Predictions and wishes for Osborne’s 2013 Budget
By Nick Hostler, tax expert at BDO. The opinions expressed are his own.
Following the recent loss of the UK’s AAA rating, Chancellor George Osborne will be keen to show real progress and dedication towards eliminating the UK’s structural fiscal deficit, but must balance this with ensuring that the UK is a highly competitive and attractive location for multi-national businesses. The Budget should mark a watershed moment for the coalition government as Osborne, with an eye on the next general election, treads a fine line while demonstrating an understanding of the pressures faced by individuals and businesses across the country.
Whether he strikes this balance remains to be seen, but here is what I believe the Budget will have in store.
With the announcement in the Autumn Statement of a further reduction in the main rate of corporation tax to 22 percent from April 2014 and the promised cut to 21 percent from April 2015, I predict that there will be no firm commitments on additional rate cuts in the 2013 Budget. Nevertheless, I would not be surprised if there were to be a firm commitment to introduce a flat 20 percent corporation tax rate by the end of this parliament. This would enable the coalition government to demonstrate its commitment to creating one of the most competitive corporate tax systems within the G20.
This reduction in corporation tax rate has been accompanied by the introduction of a number of very favourable tax reliefs including the headline grabbing Patent Box Regime, aimed at attracting high tech industries such as manufacturing, electronics, pharmaceuticals, and defence which are considered to be of great importance to the economy. This regime will allow companies to secure a 10 percent rate of corporation tax from April 1 2013 on all profits attributable to qualifying patents.
Another recent tax break, which is likely to be of most benefit to medium-sized businesses, is the increase of the Annual Investment Allowance to £250,000 from January 1 2013 for two years. It would not come as a surprise if the Chancellor announces a further extension to this relief to encourage smaller and medium sized businesses to invest in new plant and machinery.
However, smaller companies are disappointed that the Chancellor has not matched reductions in the main corporation tax rate by equivalent reductions in the small companies’ corporation tax rate. Both medium and smaller businesses will look at the 2013 Budget for tax reliefs focussed upon entrepreneurial, owner-managed companies. One approach the Chancellor might take is to announce a consultation upon allowing these companies to elect for their taxable profits to be assessed on their shareholders, rather than the company paying corporation tax and the shareholders being taxed upon dividends received and capital gains as well. The cost to the exchequer would be manageable and is proven, having been available to companies in the USA for many years.
From a personal tax perspective, the Chancellor may wish to recognise that there is a pressing need for some tax reforms focussed upon middle-income groups. Clearly any package of reforms would need to be paid for by other measures given the Government’s determination to eliminate the structural fiscal deficit, but personal tax simplification and reform ought to remain achievable targets. Whilst a progressive measure such as raising the basic rate tax band might be considered too costly, other popular measures might include a reduction in the rate of inheritance tax (a tax increasingly unpopular in London and moderately affluent suburbs throughout the country) or reducing the capital gains tax rate from 28 percent to, say, 20 percent. Indeed, it is probable that a reduction in the capital gains tax rate would collect more tax revenue for the exchequer as investors are often unwilling to crystallise capital gains and lose 28 percent of the surplus in tax i.e. more tax would be raised by more transactions occurring.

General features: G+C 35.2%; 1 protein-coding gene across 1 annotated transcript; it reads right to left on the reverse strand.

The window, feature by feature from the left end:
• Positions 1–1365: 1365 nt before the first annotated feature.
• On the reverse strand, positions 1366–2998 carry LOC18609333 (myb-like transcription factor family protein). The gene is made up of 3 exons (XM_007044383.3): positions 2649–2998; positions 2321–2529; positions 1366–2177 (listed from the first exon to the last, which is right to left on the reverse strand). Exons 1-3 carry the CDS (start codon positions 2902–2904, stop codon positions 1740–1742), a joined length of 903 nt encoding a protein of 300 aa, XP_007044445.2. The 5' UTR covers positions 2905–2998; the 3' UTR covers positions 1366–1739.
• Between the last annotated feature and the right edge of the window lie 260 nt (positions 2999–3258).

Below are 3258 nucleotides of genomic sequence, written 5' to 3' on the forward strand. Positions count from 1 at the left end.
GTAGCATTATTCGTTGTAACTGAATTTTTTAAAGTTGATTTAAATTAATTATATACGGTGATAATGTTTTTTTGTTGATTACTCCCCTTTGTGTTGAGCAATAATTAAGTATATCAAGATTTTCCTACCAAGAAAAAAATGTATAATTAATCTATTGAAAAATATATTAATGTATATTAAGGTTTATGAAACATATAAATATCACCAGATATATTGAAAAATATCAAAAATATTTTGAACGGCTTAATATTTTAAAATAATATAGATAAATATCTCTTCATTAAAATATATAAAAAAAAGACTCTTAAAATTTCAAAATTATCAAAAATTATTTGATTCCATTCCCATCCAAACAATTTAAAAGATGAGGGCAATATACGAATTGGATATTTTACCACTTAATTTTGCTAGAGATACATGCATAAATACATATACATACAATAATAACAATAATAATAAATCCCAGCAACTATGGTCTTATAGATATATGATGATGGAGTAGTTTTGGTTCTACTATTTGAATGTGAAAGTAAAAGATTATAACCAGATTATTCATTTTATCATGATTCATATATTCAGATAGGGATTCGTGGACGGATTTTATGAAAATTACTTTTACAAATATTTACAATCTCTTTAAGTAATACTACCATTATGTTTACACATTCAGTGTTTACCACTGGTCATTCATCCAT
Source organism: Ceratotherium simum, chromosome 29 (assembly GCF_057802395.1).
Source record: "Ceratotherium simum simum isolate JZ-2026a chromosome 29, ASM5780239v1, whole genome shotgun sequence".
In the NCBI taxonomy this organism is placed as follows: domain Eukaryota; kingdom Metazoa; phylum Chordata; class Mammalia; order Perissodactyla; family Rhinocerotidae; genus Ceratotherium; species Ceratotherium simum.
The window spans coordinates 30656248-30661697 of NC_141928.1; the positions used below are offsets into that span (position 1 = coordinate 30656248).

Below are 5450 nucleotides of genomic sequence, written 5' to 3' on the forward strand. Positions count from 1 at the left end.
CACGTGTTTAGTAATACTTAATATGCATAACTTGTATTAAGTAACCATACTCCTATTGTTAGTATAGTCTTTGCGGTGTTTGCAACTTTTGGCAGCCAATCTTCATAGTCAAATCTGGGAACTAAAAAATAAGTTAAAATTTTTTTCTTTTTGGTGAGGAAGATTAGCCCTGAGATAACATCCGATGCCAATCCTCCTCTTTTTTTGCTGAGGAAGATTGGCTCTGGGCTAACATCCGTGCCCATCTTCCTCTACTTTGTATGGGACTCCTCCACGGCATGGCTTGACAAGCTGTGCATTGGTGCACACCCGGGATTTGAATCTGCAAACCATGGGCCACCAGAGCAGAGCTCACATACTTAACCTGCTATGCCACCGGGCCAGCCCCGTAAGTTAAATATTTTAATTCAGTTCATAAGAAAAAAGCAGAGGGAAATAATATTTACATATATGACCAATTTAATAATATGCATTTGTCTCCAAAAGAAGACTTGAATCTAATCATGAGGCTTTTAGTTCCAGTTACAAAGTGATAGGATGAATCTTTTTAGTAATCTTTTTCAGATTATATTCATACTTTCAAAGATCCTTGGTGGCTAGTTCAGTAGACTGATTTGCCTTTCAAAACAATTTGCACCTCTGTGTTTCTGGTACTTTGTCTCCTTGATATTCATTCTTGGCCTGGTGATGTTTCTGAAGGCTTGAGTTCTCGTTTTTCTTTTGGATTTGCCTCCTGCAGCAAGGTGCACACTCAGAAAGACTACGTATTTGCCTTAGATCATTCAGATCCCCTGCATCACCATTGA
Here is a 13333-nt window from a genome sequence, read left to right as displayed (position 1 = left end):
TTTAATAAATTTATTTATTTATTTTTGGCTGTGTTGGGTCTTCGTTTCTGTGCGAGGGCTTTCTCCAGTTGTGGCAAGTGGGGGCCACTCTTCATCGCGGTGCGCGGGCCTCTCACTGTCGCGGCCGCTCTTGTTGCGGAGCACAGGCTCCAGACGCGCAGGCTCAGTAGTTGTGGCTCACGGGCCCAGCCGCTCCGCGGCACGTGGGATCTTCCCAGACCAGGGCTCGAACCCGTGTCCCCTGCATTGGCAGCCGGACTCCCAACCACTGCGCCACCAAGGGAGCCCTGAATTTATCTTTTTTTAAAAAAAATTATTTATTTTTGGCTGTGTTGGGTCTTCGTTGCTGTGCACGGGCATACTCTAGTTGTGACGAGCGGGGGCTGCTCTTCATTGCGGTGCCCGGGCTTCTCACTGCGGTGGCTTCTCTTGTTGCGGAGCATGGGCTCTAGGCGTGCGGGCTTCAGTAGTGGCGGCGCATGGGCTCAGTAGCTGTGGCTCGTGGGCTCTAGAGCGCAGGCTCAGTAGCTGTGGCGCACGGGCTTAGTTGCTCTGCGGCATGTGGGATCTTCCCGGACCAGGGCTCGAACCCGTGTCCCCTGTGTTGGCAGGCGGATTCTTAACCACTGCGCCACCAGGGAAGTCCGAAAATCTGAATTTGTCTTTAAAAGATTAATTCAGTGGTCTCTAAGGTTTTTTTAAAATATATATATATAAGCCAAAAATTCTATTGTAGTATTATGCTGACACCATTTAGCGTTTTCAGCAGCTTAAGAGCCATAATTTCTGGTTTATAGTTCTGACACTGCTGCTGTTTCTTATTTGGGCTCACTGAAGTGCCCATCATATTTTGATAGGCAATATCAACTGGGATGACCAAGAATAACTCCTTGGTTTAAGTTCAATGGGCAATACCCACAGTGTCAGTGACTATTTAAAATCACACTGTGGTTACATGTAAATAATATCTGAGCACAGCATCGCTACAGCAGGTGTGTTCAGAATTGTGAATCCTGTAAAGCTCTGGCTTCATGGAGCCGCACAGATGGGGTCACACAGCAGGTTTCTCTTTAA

The Chancellor has, of course, already announced that the personal allowance will be raised again to £9,440 for 2013/14; the pledge that no one will pay income tax until they earn £10,000 is the central personal tax policy within the coalition agreement and the Chancellor may well announce a £10,000 plus personal allowance for 2014/15. I do not, however, expect any further announcements concerning the income tax rate bands for 2014/15, but it is disappointing that an increasing number of taxpayers face a marginal tax rate of 40 percent on fairly modest incomes of less than twice median earnings.
From a political standpoint, the Chancellor must also be seen to be combating tax avoidance as the perception is that aggressive tax avoidance is increasing. In the longer term, the only satisfactory route through these conflicting pressures is a flatter tax system applied to a broader tax base. Whether we will see progress towards this in the consultations announced in the 2013 Budget remains to be seen. Overall the Chancellor will be keen to be seen as a reformer who has taken steps to actively combat tax avoiders whilst promoting the UK’s tax competitiveness to both entrepreneurial businesses and multi nationals investing in the UK.